FCAT scores deliver jolt | May 27
Drastic measures needed
The recent FCAT results show that some St. Petersburg elementary schools have about only 20 percent of students reading proficiently. This is unacceptable, and no amount of "teacher accountability" or training is going to substantially change this. Something drastic needs to be done. As a former school counselor, I would like to propose a solution.
Make the first two hours of the school day tutoring time, and bring in volunteers from the community (one hour of reading, a second hour of math). St. Petersburg has thousands of retired people who could come to schools and help. The schools may say this is too big a project to vet and monitor, but the school district administration building is full of people who are "curriculum specialists." Obviously, their curriculum isn't working.
Children need more time reading. Currently, with 18 to 22 students per teacher, individual reading time is limited to a few minutes per day per child. This is not enough to make children proficient, let alone strong readers. These children should also have at least an hour a day on a computer, where they are playing games that help them improve math and phonics skills. The entire school sharing one computer lab is antiquated.
Our schools are failing children. We need immediate restructuring and new approaches. Parents should be demonstrating in the streets until something is done.
Wendy Amato, St. Petersburg
TIA ceremony goes awry | June 3
Showboating over safety
Tampa airport authorities may want to spend more time adhering to airline and airport safety procedures and less time putting on public relations stunts. As a former airline pilot I'm aware that most major airlines have halted the water cannon pageantry in celebration of retiring airline pilots citing safety concerns. Airline safety in the United States is at a record high. Let's not regress from that trend in pursuit of photo ops!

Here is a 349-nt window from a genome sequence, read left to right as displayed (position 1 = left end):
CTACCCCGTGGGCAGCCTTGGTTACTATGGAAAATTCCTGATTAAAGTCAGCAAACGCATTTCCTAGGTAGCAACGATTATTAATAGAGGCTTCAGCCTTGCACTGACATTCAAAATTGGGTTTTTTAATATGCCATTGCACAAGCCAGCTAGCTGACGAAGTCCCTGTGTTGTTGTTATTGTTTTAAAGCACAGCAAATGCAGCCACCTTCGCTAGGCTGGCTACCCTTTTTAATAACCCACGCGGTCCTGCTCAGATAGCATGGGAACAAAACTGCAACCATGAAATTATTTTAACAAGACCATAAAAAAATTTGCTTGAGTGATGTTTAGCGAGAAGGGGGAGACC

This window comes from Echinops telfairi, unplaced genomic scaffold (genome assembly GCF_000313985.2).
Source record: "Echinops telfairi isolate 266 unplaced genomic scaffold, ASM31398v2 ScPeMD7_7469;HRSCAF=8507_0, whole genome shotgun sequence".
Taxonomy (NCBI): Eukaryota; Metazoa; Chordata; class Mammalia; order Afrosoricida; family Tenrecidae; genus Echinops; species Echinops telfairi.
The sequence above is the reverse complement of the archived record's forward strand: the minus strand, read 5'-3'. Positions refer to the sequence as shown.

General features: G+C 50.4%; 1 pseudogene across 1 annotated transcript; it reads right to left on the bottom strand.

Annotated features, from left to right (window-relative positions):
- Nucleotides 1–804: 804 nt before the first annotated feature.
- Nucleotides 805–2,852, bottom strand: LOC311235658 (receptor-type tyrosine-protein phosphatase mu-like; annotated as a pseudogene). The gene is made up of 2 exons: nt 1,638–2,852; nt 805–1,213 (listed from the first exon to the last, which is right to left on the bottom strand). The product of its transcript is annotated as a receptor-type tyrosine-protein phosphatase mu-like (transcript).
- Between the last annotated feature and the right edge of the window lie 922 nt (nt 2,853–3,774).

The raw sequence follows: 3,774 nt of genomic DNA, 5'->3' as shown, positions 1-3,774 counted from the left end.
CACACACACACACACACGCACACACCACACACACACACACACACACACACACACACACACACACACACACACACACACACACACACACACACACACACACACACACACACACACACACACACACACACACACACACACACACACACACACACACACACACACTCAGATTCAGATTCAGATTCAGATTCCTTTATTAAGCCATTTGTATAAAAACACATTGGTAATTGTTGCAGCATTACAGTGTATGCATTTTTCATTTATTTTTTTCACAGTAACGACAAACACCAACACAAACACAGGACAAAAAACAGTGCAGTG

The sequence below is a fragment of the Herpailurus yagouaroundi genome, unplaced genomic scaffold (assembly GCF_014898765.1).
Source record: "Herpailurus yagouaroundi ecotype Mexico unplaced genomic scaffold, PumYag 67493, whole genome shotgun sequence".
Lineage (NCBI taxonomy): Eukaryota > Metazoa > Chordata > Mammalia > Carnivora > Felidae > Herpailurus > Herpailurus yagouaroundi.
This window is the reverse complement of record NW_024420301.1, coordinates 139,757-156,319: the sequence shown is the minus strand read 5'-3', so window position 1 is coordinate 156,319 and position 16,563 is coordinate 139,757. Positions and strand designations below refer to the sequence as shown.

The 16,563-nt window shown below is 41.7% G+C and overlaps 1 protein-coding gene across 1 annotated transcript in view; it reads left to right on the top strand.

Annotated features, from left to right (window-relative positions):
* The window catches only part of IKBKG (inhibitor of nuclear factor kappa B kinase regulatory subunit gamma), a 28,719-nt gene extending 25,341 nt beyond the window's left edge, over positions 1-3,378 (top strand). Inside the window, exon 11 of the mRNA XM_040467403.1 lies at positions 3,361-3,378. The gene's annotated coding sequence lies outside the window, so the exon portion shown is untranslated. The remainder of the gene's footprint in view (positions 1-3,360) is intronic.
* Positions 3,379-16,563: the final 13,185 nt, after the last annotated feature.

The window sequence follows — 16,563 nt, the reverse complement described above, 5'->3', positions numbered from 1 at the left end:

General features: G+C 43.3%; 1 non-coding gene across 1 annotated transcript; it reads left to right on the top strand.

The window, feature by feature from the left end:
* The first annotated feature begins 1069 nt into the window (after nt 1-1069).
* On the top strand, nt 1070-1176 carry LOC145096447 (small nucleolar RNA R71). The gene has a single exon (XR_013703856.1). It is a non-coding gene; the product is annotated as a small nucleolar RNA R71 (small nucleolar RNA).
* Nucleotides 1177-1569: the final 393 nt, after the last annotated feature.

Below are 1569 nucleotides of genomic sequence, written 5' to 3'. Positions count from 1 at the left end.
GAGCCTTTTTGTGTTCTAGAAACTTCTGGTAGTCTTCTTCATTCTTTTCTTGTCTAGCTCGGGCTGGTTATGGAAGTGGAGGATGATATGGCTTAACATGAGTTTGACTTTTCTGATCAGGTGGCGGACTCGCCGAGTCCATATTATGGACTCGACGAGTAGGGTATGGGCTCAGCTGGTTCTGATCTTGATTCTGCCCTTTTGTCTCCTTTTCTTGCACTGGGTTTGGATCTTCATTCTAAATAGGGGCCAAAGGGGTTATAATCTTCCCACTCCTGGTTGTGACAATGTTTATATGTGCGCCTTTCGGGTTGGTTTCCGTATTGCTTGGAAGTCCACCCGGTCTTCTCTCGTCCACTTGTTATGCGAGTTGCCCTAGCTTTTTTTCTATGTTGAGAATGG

Pat Hostler, Lutz
Scott hiding on Medicaid | May 20
Caught in the web
Much has been written on the lead-up to Gov. Rick Scott privatizing Medicaid. Most of it mentions the built-in federal mandate to safeguard continued care. In Pinellas County, as the plan rolled into effect on June 1, that is most definitely not the case.
Most articles mention long-term care for the elderly as if that's the only portion of Medicare/Medicaid being privatized. Medicaid is primarily used by young children. At All Children's Hospital in St. Petersburg and Sarasota, clerks have been working to re-register their patients in the new plans. All payments have been suspended until this tedious process is done — one by one. When payments are suspended, so is care unless the patient can pay for it. My own grandchildren are caught in this web and cannot get the therapy they were receiving and approved for already both by their own insurance and their secondary Medicaid plan. Treatment has stopped completely. They are not the only ones.